Quick breads vary from muffin-like to cake-like in cell structure. The structure of biscuits and muffin-type quick breads is often firm enough to withstand the effects of reduced pressure at higher elevations. However, if recipe adjustments are not made, a bitter or alkaline flavor may result from inadequate neutralization of baking soda or baking powder. Slightly reducing these leaveners will usually improve results. Quick breads with a cake-like texture are more delicately balanced and can be improved at high elevations by following the adjustment recommendations given for cakes (Table 3).
- a slight decrease in
- baking powder or soda
- fat and/or sugar
- a slight increase in
- liquid ingredients and flour
- baking temperature
Note, chilling cookie dough or using parchment paper on cookie sheets may help decrease spread during baking.
Although not generally affected by elevation, slightly more liquid may improve texture. To prevent a soggy crust, it can help to bake the pie in the lower third of the oven, closer to the heating element.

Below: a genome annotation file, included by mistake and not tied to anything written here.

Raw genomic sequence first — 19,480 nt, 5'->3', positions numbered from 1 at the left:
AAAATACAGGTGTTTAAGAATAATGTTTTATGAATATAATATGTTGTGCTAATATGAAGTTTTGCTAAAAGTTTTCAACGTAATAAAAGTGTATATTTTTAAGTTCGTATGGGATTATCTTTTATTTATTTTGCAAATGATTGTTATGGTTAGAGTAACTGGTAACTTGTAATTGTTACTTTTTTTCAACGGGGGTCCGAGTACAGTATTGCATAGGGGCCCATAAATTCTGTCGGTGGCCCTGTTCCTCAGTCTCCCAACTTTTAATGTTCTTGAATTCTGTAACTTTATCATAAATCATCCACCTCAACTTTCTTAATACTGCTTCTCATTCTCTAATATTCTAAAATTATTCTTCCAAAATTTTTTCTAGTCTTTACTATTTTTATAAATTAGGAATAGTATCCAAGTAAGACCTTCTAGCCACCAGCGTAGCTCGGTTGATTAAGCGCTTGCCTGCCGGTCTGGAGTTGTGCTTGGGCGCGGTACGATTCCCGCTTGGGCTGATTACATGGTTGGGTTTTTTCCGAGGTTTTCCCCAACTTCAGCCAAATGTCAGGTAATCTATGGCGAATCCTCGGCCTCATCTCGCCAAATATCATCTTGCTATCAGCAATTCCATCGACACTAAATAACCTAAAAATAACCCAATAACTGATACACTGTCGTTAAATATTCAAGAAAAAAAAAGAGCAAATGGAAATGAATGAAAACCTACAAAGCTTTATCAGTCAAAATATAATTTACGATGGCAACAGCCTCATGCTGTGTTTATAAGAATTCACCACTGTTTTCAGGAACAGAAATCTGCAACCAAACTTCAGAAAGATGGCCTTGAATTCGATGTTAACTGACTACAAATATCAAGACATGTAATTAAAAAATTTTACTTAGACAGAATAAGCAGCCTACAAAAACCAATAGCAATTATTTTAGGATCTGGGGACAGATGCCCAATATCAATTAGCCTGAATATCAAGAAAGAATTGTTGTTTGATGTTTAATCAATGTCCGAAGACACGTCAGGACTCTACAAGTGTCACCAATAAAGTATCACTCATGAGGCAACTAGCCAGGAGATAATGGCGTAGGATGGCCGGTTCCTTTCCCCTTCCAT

Most one-bowl cake recipes perfected for sea level need no modifications up to 3,000 feet. Above that, decreased atmospheric pressure may result in excessive rising, which stretches the cell structure of the cake, making the texture coarse, or breaks the cells, causing the cake to fall. Table 3 illustrates adjustments to make:
- Leavening: Measure accurately and reduce both baking powder and/or baking soda.
- Increase baking temperature by 15 to 25 °F to help “set” the batter before cells formed by the leavening gas expand too much. Note that baking time may be reduced so check during baking.
- Excessive evaporation of water at high elevation leads to high concentration of sugar, which weakens the cell structure. Therefore, decrease sugar in the recipe and increase liquid.
- In making rich cakes at high elevations, you might have to reduce shortening by 1 or 2 tablespoons. Fat, like sugar, weakens the cell structure. Also, increasing the amount of egg strengthens the cell structure and may prevent the rich cake from falling.
Foam Cakes (Angel Food or Sponge)
The leavening gas for these is largely air. Beat egg whites only until they form shiny peaks that droop slightly – not stiff and dry, which will cause collapse of cells. Strengthen cell structure by using less sugar and more flour, and a higher baking temperature.
Suggestions for high-elevation adjustments are provided on most cake mix boxes. Adjustments usually include adding all-purpose flour and liquid because the leavener cannot be decreased.